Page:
Suzanne Bogue

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Filed under Black History, books, genres, poetry, prose, publishing, read, reading, research, short stories, writers

Writing Contest!


Typewriter Keys

Announcing

2013 Frontiers in Writing Contest

Now open for entries

 For one low entry fee you can now enter multiple categories

Cash prizes for 1st, 2nd and 3rd places in EVERY category.

Go to:

www.Panhandleprowriters.org

Entry rules, procedures and format regulations are listed on the FiW Writing Contest page

Download FiW entry Application and mail along with your entry.

Entry fees can be check or Money order, or pay online using “Payments” on the PPW website.

Sponsored by the Panhandle Professional Writers

 

Writing Contests BenefitsPen and handwritten doc

It costs money; why should I enter? What benefit will a contest be for my writing and me? I’m not good enough so I’ll never win.

Those who are looking at entering writing contests frequently express these statements and questions. I know, I’ve asked most of them myself.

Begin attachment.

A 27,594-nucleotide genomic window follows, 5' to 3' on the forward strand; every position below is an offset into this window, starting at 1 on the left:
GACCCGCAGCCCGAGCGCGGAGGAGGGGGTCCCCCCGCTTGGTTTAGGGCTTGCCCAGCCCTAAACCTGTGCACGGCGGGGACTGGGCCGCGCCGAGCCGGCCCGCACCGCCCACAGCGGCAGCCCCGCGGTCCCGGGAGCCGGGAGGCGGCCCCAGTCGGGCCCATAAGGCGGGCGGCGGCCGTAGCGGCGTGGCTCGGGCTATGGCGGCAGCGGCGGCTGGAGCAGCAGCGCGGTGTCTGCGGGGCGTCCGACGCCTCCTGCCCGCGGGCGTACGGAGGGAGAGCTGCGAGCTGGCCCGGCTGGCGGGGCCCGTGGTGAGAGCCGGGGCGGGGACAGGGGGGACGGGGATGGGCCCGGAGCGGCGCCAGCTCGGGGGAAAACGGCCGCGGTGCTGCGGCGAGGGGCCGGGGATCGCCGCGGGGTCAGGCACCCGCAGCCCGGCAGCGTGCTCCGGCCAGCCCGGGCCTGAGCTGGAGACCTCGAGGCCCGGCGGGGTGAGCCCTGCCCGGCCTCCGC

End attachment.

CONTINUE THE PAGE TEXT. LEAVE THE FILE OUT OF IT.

Having entered my share of writing contests let me offer some positive benefits from my personal experience.

1.Training for working with deadlines – Contests give a writer the opportunity to work under a deadline. Most contests will have strict dates for submitting an entry. This is good conditioning for working with agents, editors, and publishers who will place deadlines on your writing.

2.Provides automatic platform – A platform is your audience, those who will read your work. While your mother and “BFF” will gladly volunteer readership, contest judges can provide you with an unbiased and anonymous audience for your writing. And who knows, the judge may be an agent, editor or publisher.

3.Gain feedback – One of the most valuable benefits of a writing contest is the critique. To have the judge’s comments noting any mistakes, suggestions for improvement and yes, even praise can help improve your writing.

4.Build your portfolio – Writing contests are a perfect way to build your portfolio. When seeking an agent or publisher, a few writing clips, accomplishments and certificates may be the edge you need to seal the deal.

5.Increase your confidence – Entering a contest gives a writer the opportunity to gain confidence in their writing. Have you ever written something only to tear it up or hide it in a drawer? Have you ever said, “I could never write well enough to be published!” A writing contest provides an inexpensive way to test the waters of being an author.